Meeting to save the climate

Countries around the world meet every year to fight against global warming.

The first world summit on the climate was held in Geneva in 1979. Then a global climate research programme was launched, and ten years later, in 1988, the Intergovernmental Panel on Climate Change (IPCC) was created. Its first report already warned of the effects of human activity on the environment.

Since then, countries have met every year at the Conference of the Parties (COP) to try to reach an agreement that limits emissions from each country.

Carbon dioxide (CO2) emissions are the main cause of global warming. (Efe / Diego Azubel)

1992: Rio Climate Summit

The famous Earth Summit gave rise to the United Nations Framework Convention on Climate Change (UNFCCC), an international treaty where the existence of climate change is officially recognised. The countries agreed that they should take action, but without specifying the measures.

1997: Kyoto Protocol

In Japan, emissions targets by country were established, except for emerging countries: in this way, they were able to continue developing their economy.

However, at the end of the summit, the congress of the United States (the largest emitter of greenhouse gases) rejected the agreement. In the end, no country fulfilled the commitments.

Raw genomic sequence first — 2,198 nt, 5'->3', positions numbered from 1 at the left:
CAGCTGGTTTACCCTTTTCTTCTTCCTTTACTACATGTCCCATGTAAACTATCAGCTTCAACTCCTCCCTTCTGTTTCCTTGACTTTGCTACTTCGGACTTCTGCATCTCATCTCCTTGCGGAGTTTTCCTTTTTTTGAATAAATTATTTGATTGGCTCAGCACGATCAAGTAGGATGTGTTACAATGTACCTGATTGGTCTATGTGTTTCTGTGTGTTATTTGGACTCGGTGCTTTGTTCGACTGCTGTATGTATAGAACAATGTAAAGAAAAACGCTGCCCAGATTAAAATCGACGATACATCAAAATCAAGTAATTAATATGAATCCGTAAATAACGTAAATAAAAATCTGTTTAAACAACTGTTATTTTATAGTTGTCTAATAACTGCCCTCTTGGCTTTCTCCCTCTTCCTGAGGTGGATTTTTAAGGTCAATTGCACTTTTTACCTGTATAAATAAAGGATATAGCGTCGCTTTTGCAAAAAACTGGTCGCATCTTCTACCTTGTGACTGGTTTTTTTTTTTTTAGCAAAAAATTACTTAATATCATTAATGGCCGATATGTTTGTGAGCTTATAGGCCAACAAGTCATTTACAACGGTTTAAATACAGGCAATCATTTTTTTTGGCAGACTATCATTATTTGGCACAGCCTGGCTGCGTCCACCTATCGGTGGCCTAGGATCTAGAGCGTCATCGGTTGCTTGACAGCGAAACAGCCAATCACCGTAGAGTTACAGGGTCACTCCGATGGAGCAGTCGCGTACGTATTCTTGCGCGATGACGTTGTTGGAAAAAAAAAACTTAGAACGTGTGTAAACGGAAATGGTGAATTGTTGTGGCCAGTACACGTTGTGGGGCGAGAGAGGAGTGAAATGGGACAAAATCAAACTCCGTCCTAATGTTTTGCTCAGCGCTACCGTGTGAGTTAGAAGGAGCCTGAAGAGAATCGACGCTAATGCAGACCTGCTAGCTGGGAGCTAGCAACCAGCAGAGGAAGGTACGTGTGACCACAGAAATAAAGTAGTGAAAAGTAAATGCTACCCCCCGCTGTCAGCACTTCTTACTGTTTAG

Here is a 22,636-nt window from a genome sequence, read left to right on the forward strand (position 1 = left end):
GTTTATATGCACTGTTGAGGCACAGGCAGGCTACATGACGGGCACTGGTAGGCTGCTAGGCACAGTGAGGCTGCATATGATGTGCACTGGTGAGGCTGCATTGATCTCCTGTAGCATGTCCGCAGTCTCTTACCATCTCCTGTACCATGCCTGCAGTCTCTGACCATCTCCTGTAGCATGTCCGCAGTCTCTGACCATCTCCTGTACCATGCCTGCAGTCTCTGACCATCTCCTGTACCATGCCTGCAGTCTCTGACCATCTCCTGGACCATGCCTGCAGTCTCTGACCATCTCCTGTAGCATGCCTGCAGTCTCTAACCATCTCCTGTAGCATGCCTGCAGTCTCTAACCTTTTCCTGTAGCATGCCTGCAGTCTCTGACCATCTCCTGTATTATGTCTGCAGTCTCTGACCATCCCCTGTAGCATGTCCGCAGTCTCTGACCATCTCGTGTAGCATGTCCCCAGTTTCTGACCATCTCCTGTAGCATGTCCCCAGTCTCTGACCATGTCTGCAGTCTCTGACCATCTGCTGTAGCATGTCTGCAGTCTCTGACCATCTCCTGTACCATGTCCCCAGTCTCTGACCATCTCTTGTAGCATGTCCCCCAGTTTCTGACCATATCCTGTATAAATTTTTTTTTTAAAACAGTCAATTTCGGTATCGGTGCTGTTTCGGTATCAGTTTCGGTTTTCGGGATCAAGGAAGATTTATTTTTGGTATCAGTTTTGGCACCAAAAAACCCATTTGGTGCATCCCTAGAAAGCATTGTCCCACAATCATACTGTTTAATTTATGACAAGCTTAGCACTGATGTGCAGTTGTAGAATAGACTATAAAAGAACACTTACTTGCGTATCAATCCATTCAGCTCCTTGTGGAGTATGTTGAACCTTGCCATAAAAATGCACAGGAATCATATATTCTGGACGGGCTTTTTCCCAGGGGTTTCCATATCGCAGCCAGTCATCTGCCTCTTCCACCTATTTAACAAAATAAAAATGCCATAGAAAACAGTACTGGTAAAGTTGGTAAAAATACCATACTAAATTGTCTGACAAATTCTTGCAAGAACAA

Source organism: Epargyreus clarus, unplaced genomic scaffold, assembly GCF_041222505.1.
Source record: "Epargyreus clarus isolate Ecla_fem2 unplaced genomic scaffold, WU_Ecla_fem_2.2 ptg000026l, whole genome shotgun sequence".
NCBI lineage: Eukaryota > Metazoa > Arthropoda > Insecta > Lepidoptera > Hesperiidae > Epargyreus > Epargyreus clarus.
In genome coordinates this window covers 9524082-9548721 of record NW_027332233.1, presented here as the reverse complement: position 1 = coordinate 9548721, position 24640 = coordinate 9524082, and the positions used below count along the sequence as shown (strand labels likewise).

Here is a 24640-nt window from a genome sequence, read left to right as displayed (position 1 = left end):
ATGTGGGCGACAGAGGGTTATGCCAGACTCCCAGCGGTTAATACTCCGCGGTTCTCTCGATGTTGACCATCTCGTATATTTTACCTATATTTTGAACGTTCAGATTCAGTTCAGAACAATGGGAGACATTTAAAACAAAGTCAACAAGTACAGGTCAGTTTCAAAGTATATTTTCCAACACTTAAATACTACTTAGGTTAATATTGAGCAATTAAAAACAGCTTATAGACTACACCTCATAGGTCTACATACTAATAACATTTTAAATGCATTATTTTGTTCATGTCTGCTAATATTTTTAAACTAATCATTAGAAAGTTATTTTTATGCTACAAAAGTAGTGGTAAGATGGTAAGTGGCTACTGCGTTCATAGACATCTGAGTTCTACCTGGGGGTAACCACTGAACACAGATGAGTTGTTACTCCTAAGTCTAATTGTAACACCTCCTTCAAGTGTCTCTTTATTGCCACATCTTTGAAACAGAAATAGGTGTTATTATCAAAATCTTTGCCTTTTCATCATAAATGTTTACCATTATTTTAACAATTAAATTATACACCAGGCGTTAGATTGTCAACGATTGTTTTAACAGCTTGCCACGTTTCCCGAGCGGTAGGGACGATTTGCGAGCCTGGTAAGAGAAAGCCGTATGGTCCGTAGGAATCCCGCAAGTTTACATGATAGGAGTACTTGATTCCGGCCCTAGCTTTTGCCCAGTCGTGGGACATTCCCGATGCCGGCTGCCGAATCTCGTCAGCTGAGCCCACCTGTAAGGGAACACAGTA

2009: Copenhagen COP

It took more than a decade for countries to decide to negotiate limits on greenhouse gas emissions again. However, the COP15 in Copenhagen was a great failure: no binding treaty was drafted to oblige the parties to fulfill commitments.

In cities around the world, such as Barcelona, demonstrations were held to demand that politicians reach an agreement in Copenhagen. (Xavier Gómez)

2015: Paris COP

Six years later, in Paris, representatives of 195 countries reached an agreement: to limit the global temperature increase to 2ºC by the year 2100.

According to some experts, this limit on warming should prevent irreversible damage to the planet. However, some scientists and environmental organisations say it is not enough. The fact is that, even though the objective is marked, no commitments or binding targets have yet been established for any of the countries.

Political leaders rated the Paris Agreement as ‘historic’. However, two years later, negotiations continue and the terms for each country have still not been agreed. (Ian Langsdon / AFP)

2017: Bonn COP

The COP23 in Bonn (Germany) should serve to ratify the Paris Agreement: that is, to establish concrete limits on the greenhouse gas emissions of each country.

The goal is for all countries to commit to respect the agreement.

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